Why does a shallow-synced database take up exactly the same amount of space as the database on the Mac? For example, both my iPad and iPhone report the size of one particular shallow-synced database as 604.5 MB, which is identical to the size reported by Database Properties on the Mac.
I understand that the database index could be quite large on the iOS devices, but the database has a lot of images and so some difference should be expected. My other shallow-synced databases similarly report a size identical to that on the Mac. They do seem to be occupying that full amount of space, according to the size of Documents & Date as reported by Settings/Manage Storage in iOS for the DTTG2 app.
The database properties use the actual file size (but don’t include the size of metadata caches or indexes), no matter whether the files were downloaded or not. Therefore the properties are always the same & comparable.
I am having difficulty understanding. The size displayed in a shallow-synced database iOS is the actual size of the database on the Mac. Yes? But it also seems to be the size of the shallow-synced iOS database too. Yes? So what do I make of the claim that the Pro Package offers “Space-saving metadata-only synchronization”?
I understand what shallow sync is supposed to do, and that it is supposed to take up less storage space on the iOS device, and that the size reported in the app for a shallow-synced database is the size of the database on the Mac as if it had been fully synced. But from my original post: “They do seem to be occupying that full amount of space, according to the size of Documents & Date as reported by Settings/Manage Storage in iOS for the DTTG2 app.”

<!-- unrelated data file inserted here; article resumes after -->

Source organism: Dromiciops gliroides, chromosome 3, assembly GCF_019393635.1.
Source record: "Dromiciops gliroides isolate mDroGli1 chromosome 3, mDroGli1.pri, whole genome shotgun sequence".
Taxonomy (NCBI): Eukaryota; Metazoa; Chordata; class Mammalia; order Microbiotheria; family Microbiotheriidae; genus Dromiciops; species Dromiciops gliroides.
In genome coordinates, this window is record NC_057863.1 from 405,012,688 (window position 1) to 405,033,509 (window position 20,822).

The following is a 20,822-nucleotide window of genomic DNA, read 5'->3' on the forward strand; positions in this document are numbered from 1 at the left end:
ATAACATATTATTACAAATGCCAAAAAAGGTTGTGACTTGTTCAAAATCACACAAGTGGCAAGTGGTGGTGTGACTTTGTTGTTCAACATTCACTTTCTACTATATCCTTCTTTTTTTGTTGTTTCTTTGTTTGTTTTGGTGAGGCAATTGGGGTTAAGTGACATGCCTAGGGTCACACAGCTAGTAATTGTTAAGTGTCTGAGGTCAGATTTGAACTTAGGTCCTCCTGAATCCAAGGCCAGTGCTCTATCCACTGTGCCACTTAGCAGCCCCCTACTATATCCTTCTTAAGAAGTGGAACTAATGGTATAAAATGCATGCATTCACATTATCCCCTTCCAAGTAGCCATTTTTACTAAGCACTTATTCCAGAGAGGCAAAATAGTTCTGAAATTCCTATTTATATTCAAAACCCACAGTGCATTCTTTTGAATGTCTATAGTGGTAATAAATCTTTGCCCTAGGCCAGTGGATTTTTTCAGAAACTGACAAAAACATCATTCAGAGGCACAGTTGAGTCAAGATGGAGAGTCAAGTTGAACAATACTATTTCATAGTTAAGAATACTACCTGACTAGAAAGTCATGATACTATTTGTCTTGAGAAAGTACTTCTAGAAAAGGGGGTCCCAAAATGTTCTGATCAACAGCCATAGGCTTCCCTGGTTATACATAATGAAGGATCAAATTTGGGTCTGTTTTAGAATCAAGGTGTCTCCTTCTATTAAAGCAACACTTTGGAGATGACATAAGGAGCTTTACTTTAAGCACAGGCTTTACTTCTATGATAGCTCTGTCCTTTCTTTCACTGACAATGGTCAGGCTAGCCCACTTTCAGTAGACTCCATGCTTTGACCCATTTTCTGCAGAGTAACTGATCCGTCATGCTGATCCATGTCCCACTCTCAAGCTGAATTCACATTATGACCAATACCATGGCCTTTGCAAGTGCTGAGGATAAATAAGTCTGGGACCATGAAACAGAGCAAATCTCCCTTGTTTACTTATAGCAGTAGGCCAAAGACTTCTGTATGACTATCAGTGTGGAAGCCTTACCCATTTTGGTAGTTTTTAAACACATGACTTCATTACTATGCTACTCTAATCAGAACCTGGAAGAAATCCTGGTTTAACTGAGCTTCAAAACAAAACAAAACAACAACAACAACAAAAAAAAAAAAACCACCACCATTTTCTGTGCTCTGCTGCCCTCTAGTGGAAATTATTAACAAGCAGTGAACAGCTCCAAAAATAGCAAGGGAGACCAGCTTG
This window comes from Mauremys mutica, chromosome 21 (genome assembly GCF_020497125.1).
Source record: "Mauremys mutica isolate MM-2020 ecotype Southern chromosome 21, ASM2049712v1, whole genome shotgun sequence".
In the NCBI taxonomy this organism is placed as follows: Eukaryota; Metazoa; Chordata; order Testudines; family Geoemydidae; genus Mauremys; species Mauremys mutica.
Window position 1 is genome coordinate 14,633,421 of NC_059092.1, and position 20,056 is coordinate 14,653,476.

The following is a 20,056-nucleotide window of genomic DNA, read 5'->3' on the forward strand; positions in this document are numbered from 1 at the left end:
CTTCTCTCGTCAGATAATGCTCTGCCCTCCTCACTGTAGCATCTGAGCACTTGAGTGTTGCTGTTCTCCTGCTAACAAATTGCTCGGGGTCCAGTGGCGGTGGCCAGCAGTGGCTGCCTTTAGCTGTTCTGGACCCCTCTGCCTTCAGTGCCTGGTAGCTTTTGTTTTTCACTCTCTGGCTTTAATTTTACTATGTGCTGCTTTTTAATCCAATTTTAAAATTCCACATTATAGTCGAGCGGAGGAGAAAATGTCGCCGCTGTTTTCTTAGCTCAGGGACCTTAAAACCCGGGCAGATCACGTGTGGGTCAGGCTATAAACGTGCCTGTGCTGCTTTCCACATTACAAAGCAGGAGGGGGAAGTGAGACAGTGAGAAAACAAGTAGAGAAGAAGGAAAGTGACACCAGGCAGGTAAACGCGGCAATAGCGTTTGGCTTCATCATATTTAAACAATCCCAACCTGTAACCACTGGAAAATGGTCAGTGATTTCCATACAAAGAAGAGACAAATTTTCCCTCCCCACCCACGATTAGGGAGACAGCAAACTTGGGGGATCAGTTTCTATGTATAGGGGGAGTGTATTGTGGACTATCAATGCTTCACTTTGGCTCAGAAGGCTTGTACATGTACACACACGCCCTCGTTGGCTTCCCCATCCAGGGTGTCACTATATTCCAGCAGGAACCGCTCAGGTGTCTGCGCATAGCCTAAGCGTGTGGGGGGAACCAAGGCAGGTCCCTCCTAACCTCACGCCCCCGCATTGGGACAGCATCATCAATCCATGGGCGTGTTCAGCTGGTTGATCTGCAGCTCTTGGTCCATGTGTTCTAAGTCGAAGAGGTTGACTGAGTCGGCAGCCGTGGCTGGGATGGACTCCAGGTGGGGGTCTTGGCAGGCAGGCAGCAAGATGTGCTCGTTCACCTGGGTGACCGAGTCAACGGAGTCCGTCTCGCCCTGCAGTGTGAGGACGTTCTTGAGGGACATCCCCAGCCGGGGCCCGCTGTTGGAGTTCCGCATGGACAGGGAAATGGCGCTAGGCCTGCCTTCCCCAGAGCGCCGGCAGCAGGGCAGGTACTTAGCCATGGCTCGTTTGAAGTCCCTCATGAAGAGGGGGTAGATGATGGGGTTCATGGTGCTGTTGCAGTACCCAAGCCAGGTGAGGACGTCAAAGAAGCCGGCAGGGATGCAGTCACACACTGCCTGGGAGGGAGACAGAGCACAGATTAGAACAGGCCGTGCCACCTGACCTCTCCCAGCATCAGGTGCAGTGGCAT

So to add some data: I have 9 databases, all shallow-synced to an iPad. The size of each one reported in the iOS app (from the info button) is identical to the size reported in Database Properties on the Mac. That I understand. When I add up these reported sizes I get a total of 1940 MB. As they have been shallow-synced, I expect the space taken up on the iPad to be less than that (and by a reasonable amount if shallow sync is to be worth bothering with). So I look in Settings/General/Manage Storage on the iPad and it tells me the DTTG2 Documents & Data are taking up 1860 MB. So a saving of 80 MB by shallow syncing from what would have been 1940 MB with a full sync. Yet I would expect a far larger saving than that. For example, a search on the Mac of all imported jpeg files in those 9 databases gives a total of 350 MB. As these shouldn’t figure in the storage for the shallow-synced databases then I would expect a saving of at least that. What don’t I understand?
Settings/General/Manage Storage is the required disk space whereas the database properties count only the files inside the database (e.g. metadata storage, search index, backups or temporary files aren’t counted).
Thanks for the clarifications. So in my example given. the Settings/General Manage Storage figure of 1860 MB is just metadata storage and search index (there are no backups or temporary files - I did a fresh install and sync for the data quoted). In other words the metadata and search index take up almost the same amount of storage (1940 MB in my example) as the files themselves if I had done a full sync.
The storage space saving of shallow sync compared to download all will vary with a database’s document file content.
For example, if all your document files are plain text, the saving will be much less than if all your document files were heavy in non-text content such as formatting and images - such as WebArchive or PDF+Text and even more drastically for image files such as JPEG or image-only PDFs - assuming that the same amount of text content, metadata about group organization, tags, etc. in the two databases.
I must agree that the apparently very large file size of even a wholly shallow-synced database defies the purpose of the whole setup. I gave up syncing my main database (40 GB, mostly pdfs, 82.000.000 words altogether) to my iphone when roughly 5% of the database already took up 2GB of space.